August 22, 2019
National Politics Latest News | Pete Buttigieg | Bangor Metro | Bucksport Paper Mill | Today's Paper

Pelosi tells Trump: No State of the Union address in the House until government is opened

J. Scott Applewhite | AP
J. Scott Applewhite | AP
Speaker of the House Nancy Pelosi, D-Calif., responds to reporters after officially postponing President Donald Trump's State of the Union address until the government is fully reopened, at the Capitol in Washington, Wednesday, Jan. 23, 2019.

WASHINGTON – House Speaker Nancy Pelosi, D-Calif., will not allow President Donald Trump to deliver the State of the Union in the House chamber next week, writing to him on Wednesday afternoon that he can give the annual speech at the Capitol once the government shutdown is over.

Pelosi said when she extended Trump the invitation earlier this month on Jan. 3, “there was no thought that the government would still be shut down.” The partial shutdown, triggered by a partisan standoff over Trump’s demand for a border wall, is now on its 33rd day.

“I am writing to inform you that the House of Representatives will not consider a concurrent resolution authorizing the President’s State of the Union address in the House Chamber until government has opened,” Pelosi wrote to Trump. “Again, I look forward to welcoming you to the House on a mutually agreeable date for this address when government has been opened.”

The House and Senate must pass a concurrent resolution for a joint session of Congress to hear the president.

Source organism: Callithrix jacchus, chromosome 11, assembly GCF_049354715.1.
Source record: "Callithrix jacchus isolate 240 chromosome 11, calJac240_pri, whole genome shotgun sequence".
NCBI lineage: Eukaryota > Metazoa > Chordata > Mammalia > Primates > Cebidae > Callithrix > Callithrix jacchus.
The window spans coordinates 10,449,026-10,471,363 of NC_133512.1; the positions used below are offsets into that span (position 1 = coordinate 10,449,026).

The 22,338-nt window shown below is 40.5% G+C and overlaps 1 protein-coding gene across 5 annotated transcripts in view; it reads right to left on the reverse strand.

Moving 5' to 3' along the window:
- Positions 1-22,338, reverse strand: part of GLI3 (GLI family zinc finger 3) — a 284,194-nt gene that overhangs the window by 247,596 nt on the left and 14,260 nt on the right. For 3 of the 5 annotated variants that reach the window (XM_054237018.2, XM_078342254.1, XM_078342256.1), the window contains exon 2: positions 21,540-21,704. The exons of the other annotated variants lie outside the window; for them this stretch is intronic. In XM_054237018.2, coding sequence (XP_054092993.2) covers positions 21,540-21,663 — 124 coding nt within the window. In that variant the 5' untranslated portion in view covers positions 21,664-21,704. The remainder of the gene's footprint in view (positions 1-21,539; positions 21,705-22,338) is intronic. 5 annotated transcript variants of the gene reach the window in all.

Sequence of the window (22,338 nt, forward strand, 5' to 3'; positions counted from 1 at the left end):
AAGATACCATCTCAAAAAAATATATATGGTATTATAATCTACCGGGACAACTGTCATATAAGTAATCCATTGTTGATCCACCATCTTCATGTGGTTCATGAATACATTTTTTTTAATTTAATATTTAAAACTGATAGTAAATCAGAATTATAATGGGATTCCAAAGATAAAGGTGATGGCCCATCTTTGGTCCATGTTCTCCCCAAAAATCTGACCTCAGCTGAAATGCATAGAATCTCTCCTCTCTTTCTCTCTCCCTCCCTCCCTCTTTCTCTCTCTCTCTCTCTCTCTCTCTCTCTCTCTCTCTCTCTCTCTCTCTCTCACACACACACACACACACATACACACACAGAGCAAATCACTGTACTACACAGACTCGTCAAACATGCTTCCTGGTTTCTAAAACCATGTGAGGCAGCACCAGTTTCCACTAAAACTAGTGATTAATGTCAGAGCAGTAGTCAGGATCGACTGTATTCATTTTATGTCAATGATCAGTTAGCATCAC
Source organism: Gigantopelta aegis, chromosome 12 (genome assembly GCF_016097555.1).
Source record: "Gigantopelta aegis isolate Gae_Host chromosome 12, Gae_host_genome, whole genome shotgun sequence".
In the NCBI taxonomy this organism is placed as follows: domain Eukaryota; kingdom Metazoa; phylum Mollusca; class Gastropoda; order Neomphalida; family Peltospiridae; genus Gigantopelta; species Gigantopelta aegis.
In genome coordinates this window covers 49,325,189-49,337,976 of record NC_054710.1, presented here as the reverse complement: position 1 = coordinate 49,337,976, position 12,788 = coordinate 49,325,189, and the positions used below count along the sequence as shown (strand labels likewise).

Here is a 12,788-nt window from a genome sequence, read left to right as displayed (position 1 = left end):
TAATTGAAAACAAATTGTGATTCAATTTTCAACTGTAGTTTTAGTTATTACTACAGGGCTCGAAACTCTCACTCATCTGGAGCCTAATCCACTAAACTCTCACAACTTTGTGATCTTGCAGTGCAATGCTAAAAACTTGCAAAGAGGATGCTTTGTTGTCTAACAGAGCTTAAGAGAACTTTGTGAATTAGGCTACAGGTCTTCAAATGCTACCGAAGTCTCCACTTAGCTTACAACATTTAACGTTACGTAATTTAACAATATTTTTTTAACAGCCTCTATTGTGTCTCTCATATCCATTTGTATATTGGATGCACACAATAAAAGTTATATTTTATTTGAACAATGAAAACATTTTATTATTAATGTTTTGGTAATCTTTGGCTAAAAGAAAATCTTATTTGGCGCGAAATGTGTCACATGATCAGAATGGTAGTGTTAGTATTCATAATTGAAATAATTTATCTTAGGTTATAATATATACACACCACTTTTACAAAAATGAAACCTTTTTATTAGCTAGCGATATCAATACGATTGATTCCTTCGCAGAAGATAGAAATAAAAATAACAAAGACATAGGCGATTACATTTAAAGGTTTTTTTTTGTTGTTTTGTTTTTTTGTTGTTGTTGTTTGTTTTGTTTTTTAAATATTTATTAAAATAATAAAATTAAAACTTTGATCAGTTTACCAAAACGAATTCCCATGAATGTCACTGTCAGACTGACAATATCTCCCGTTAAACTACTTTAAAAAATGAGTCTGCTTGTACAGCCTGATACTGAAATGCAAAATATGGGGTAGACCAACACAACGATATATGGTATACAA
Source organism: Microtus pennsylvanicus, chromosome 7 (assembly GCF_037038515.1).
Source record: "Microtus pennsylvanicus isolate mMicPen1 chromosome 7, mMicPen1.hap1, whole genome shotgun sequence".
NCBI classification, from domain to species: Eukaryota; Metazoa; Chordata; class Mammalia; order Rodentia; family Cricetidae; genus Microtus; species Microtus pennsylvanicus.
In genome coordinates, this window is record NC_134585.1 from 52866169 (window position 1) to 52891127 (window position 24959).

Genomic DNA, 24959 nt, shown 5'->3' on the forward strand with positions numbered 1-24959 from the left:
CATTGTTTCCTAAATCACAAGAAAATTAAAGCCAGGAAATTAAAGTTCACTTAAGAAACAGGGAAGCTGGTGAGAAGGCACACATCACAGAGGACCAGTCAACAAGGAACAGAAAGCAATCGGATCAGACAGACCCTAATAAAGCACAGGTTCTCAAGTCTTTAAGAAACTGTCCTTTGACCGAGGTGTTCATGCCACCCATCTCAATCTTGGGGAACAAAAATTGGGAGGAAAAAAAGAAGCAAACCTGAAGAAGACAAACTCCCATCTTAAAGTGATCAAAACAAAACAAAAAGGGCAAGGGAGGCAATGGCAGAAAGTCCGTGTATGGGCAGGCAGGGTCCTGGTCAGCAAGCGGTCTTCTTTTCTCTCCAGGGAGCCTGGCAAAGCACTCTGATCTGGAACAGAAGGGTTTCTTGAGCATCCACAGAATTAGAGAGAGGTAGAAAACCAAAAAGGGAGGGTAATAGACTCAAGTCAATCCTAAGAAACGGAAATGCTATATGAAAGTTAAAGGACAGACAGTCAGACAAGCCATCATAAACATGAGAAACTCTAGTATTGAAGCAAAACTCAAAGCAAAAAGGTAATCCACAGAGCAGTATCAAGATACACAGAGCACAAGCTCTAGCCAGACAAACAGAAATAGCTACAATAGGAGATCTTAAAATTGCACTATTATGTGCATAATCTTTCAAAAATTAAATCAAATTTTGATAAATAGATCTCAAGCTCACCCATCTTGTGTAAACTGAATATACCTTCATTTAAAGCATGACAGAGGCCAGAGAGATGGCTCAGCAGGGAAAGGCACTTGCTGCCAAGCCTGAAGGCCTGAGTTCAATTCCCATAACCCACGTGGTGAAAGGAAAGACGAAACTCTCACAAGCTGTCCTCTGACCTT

Asked about Pelosi’s letter at a White House event Wednesday afternoon, Trump responded, “I’m not surprised.”

“It’s really a shame, what’s happening with the Democrats. They’ve become radicalized,” Trump said. He added: “This will go on for a while. Ultimately, the American people will have their way, because they want to see no crime.”

Shortly before Pelosi released her letter, House Minority Leader Kevin McCarthy, R-Calif., announced that he had submitted a resolution that would permit the president to deliver his address. But Pelosi’s statement means that the measure stands little chance of being taken up by the chamber.

“I don’t think anyone in America would agree with that position,” McCarthy said earlier Wednesday when asked about the possibility of Pelosi cancelling the speech. “I understand people have different politics. I understand people come from different parties. But the one thing you should do when you’re elected [is] put America’s public first.”

The sparring over the president’s annual address to Congress – a typically mundane event – comes as the partial federal government is in the midst of the longest shutdown in U.S. history, with 800,000 federal workers forced to go without pay and states scrambling to mitigate the impact on the poorest Americans.

Earlier Wednesday, Trump said he is pressing ahead with plans to deliver his address at the Capitol on Jan. 29, despite Pelosi’s request that he postpone the speech. In a letter to Pelosi, Trump dismissed her concerns about security due to the shutdown.

“It would be so very sad for our country if the State of the Union were not delivered on time, on schedule, and very importantly, on location!” he said.

Pelosi had sent a letter to Trump this month inviting him to deliver his annual address at the Capitol. But with Democrats and the White House at an impasse over Trump’s long-promised U.S.-Mexico border wall, Pelosi wrote to Trump again last week urging him to delay the speech, or deliver it in writing.